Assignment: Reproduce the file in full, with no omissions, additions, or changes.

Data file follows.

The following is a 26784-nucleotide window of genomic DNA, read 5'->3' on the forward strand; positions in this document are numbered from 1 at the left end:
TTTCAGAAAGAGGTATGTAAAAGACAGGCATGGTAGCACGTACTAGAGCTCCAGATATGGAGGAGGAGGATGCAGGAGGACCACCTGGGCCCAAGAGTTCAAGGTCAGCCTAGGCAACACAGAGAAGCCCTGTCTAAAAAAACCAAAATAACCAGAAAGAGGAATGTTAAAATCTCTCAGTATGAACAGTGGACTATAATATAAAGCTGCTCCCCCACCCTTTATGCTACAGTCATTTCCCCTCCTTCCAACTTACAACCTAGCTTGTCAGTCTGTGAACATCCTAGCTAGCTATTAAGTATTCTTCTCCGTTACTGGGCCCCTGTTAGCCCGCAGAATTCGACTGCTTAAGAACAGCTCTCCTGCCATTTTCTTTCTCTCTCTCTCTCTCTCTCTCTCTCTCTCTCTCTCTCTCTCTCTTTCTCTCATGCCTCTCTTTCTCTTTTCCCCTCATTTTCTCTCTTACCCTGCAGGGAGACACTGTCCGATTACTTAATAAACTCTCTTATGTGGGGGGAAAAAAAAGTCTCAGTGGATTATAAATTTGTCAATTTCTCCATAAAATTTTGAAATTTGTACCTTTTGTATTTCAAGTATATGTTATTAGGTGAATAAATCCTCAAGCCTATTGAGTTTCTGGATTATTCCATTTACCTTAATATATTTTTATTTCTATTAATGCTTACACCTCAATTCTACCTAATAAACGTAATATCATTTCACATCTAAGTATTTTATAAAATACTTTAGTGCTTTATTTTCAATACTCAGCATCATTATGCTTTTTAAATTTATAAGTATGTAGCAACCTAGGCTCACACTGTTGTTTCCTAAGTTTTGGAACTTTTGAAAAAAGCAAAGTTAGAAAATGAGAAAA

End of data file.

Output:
The following is a 26784-nucleotide window of genomic DNA, read 5'->3' on the forward strand; positions in this document are numbered from 1 at the left end:
TTTCAGAAAGAGGTATGTAAAAGACAGGCATGGTAGCACGTACTAGAGCTCCAGATATGGAGGAGGAGGATGCAGGAGGACCACCTGGGCCCAAGAGTTCAAGGTCAGCCTAGGCAACACAGAGAAGCCCTGTCTAAAAAAACCAAAATAACCAGAAAGAGGAATGTTAAAATCTCTCAGTATGAACAGTGGACTATAATATAAAGCTGCTCCCCCACCCTTTATGCTACAGTCATTTCCCCTCCTTCCAACTTACAACCTAGCTTGTCAGTCTGTGAACATCCTAGCTAGCTATTAAGTATTCTTCTCCGTTACTGGGCCCCTGTTAGCCCGCAGAATTCGACTGCTTAAGAACAGCTCTCCTGCCATTTTCTTTCTCTCTCTCTCTCTCTCTCTCTCTCTCTCTCTCTCTCTCTCTCTTTCTCTCATGCCTCTCTTTCTCTTTTCCCCTCATTTTCTCTCTTACCCTGCAGGGAGACACTGTCCGATTACTTAATAAACTCTCTTATGTGGGGGGAAAAAAAAGTCTCAGTGGATTATAAATTTGTCAATTTCTCCATAAAATTTTGAAATTTGTACCTTTTGTATTTCAAGTATATGTTATTAGGTGAATAAATCCTCAAGCCTATTGAGTTTCTGGATTATTCCATTTACCTTAATATATTTTTATTTCTATTAATGCTTACACCTCAATTCTACCTAATAAACGTAATATCATTTCACATCTAAGTATTTTATAAAATACTTTAGTGCTTTATTTTCAATACTCAGCATCATTATGCTTTTTAAATTTATAAGTATGTAGCAACCTAGGCTCACACTGTTGTTTCCTAAGTTTTGGAACTTTTGAAAAAAGCAAAGTTAGAAAATGAGAAAA